Oil Jumps Ahead Of OPEC+ On Speculation Oil Supply Deal May Be Extended
Brent jumped back over $75 this morning – cementing a stellar first half for oil which saw oil prices rise by 50% for its best half since 2009 – pushed higher by a Reuters report that OPEC+ is expected to discuss the extension of the oil supply deal beyond April 2022 following earlier reports that some minsters are concerned about an oversupplied market in 2022.
The jump reversed however following unconfirmed reports that ahead of tomorrow’s OPEC+ meeting, Russia had expressed its favor for an increase in OPEC+ oil production starting form August, with an increase between 500k-1mln BPD suggested. As OPEC journalist Reza Zandi added, some members disagree with such suggestions out of the fear that COVID might surge again.
As usual, #Russia has expressed its favor for an increase in #OPEC+ #oil production starting form August. An increase between 500 T & 1 M bpd have been suggested. Some members disagree with such suggestions out of the fear that #COVID19 pandemic might surge again…/1 #OOTT
— Reza Zandi (@R_Zandi) June 30, 2021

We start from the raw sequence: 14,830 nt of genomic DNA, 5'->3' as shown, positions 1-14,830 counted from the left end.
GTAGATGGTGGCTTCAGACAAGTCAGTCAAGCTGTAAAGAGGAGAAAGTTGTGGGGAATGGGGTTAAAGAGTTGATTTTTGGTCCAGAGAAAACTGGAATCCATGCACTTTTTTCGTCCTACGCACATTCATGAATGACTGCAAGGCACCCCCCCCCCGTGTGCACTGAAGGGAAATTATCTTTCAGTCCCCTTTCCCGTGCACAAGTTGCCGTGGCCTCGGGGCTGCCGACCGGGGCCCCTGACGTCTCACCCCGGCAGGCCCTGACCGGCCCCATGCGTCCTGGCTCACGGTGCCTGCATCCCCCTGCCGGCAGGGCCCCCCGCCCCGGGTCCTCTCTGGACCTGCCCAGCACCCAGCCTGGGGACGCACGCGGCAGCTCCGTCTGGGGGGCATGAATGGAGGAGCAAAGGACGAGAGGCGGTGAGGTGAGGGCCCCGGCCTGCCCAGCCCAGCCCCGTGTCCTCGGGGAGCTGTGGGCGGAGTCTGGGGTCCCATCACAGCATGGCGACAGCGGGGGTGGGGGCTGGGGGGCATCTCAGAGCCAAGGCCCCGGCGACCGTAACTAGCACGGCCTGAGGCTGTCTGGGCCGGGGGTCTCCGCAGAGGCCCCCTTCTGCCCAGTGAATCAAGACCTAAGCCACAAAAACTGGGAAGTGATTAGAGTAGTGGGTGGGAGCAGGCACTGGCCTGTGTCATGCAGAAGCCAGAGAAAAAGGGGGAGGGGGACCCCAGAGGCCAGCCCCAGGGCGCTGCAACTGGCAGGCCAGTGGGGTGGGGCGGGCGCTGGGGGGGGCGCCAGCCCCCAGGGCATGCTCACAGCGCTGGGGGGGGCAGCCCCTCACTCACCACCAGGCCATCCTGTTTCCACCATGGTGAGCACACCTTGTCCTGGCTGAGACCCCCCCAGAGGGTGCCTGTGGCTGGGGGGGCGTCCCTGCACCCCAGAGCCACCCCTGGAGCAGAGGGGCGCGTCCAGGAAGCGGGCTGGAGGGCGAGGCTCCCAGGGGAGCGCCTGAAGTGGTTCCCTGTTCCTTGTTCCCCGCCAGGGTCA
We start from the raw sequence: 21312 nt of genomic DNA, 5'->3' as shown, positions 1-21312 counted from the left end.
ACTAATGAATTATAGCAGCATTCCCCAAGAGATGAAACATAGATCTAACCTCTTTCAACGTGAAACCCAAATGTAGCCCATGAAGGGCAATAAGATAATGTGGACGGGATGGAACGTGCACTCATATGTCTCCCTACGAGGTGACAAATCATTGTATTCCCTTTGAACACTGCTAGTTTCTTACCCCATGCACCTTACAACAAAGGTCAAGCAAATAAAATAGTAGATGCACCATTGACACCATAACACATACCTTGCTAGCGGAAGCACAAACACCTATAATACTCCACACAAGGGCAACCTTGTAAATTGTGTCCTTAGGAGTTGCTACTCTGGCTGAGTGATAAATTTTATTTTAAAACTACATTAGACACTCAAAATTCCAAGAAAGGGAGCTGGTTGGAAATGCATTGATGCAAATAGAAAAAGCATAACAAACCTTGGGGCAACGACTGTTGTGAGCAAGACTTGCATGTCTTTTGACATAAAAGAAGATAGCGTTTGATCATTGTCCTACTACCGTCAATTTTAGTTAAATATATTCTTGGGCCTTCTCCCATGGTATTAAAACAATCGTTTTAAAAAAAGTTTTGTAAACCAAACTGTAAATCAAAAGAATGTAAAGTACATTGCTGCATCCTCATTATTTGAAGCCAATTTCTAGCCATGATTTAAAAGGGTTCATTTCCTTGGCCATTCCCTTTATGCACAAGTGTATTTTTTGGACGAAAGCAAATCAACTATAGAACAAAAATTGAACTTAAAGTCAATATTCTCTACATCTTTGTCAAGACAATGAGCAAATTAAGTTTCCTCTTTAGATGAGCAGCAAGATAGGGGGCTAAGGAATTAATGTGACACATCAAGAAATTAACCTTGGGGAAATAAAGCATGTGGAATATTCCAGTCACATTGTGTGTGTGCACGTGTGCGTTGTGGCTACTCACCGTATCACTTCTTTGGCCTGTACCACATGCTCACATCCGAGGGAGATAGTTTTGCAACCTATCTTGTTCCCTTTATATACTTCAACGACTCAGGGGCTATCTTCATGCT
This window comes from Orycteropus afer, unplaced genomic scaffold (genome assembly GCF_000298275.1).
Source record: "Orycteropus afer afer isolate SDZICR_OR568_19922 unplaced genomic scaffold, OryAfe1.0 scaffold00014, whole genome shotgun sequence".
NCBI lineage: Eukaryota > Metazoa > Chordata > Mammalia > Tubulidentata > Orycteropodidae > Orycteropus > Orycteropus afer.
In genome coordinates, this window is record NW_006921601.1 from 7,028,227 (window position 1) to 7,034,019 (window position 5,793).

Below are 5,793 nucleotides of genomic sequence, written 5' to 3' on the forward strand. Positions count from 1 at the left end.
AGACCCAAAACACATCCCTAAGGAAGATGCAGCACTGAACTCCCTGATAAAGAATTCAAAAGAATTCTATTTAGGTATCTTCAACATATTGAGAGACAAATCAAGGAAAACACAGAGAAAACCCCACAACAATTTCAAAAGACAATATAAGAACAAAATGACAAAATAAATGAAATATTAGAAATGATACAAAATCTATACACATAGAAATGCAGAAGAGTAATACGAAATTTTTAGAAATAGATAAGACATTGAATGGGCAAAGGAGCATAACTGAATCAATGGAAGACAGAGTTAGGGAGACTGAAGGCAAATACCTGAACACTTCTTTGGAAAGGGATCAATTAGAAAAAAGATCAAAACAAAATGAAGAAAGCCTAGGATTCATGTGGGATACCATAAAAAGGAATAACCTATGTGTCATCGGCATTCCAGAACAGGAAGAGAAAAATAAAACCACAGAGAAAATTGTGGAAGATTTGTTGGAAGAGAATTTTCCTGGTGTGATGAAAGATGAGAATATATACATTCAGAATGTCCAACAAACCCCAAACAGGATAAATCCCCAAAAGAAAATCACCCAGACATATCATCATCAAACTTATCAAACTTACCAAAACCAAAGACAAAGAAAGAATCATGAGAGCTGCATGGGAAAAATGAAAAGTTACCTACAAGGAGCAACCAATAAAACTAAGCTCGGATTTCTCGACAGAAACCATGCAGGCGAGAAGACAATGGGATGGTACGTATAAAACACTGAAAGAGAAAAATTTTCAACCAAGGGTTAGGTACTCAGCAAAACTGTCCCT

The market continues to be dominated by what OPEC and its allies will do next with policy makers weighing pressure to increase supply and the medium-term demand effects from the pandemic. The difficulty in coming to a decision can be seen in the delay of preliminary talks until tomorrow morning to allow more time for compromise ahead of the ministerial meeting, also Thursday.
Earlier in the session, WTI and Brent hit session lows of $72.82/bbl and $73.93 respectively, in a move that coincided with declines across equities, even as a base emerged thanks to reports that Iranian nuclear talks have been postponed to an unspecified date – suggesting a smaller likelihood of Iranian oil returning to the market in the initially expected time frame.
Elsewhere, Tuesday’s OPEC JTC did not provide a recommendation for ministers to consider. The JTC signaled uncertainty about the spread of COVID variants and the speed of vaccine rollouts. It also said that it is monitoring sovereign debt levels, inflation rates, and central bank actions. All*in-all, the technical committee reviewed a range of scenarios and aligned their base case with the June MOMR. Sources suggested Moscow and Riyadh have different views regarding the pace at which oil should be brought back to the market, with the latter favouring a more gradual approach. The Kuwaiti oil minister suggested the group is cautious about raising output amid challenges.